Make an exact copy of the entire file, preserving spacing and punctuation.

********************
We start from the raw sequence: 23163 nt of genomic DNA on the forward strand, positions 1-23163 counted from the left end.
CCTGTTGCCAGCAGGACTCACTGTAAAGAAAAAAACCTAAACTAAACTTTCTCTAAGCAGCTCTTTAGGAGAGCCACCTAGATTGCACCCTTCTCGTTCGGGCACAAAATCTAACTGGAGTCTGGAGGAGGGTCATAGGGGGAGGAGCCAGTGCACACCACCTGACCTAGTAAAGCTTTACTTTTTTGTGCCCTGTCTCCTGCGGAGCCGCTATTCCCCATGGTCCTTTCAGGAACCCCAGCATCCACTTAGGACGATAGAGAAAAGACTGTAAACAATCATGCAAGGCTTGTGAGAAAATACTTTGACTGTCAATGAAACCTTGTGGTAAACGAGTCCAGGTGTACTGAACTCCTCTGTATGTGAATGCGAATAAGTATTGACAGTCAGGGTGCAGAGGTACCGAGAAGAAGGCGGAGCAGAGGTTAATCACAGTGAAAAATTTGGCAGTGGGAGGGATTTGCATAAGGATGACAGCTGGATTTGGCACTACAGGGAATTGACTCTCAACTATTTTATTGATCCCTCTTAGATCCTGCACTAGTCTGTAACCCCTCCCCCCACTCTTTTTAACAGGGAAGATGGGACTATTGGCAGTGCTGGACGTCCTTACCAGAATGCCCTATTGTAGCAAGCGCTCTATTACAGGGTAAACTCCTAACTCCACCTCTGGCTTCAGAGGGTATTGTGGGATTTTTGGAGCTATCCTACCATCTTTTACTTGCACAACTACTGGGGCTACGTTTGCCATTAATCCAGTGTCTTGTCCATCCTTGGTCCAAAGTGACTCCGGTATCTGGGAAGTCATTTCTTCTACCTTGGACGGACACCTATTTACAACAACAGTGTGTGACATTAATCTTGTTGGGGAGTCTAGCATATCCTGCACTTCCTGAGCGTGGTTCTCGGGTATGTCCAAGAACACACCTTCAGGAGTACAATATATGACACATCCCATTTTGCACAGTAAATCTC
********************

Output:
We start from the raw sequence: 23163 nt of genomic DNA on the forward strand, positions 1-23163 counted from the left end.
CCTGTTGCCAGCAGGACTCACTGTAAAGAAAAAAACCTAAACTAAACTTTCTCTAAGCAGCTCTTTAGGAGAGCCACCTAGATTGCACCCTTCTCGTTCGGGCACAAAATCTAACTGGAGTCTGGAGGAGGGTCATAGGGGGAGGAGCCAGTGCACACCACCTGACCTAGTAAAGCTTTACTTTTTTGTGCCCTGTCTCCTGCGGAGCCGCTATTCCCCATGGTCCTTTCAGGAACCCCAGCATCCACTTAGGACGATAGAGAAAAGACTGTAAACAATCATGCAAGGCTTGTGAGAAAATACTTTGACTGTCAATGAAACCTTGTGGTAAACGAGTCCAGGTGTACTGAACTCCTCTGTATGTGAATGCGAATAAGTATTGACAGTCAGGGTGCAGAGGTACCGAGAAGAAGGCGGAGCAGAGGTTAATCACAGTGAAAAATTTGGCAGTGGGAGGGATTTGCATAAGGATGACAGCTGGATTTGGCACTACAGGGAATTGACTCTCAACTATTTTATTGATCCCTCTTAGATCCTGCACTAGTCTGTAACCCCTCCCCCCACTCTTTTTAACAGGGAAGATGGGACTATTGGCAGTGCTGGACGTCCTTACCAGAATGCCCTATTGTAGCAAGCGCTCTATTACAGGGTAAACTCCTAACTCCACCTCTGGCTTCAGAGGGTATTGTGGGATTTTTGGAGCTATCCTACCATCTTTTACTTGCACAACTACTGGGGCTACGTTTGCCATTAATCCAGTGTCTTGTCCATCCTTGGTCCAAAGTGACTCCGGTATCTGGGAAGTCATTTCTTCTACCTTGGACGGACACCTATTTACAACAACAGTGTGTGACATTAATCTTGTTGGGGAGTCTAGCATATCCTGCACTTCCTGAGCGTGGTTCTCGGGTATGTCCAAGAACACACCTTCAGGAGTACAATATATGACACATCCCATTTTGCACAGTAAATCTC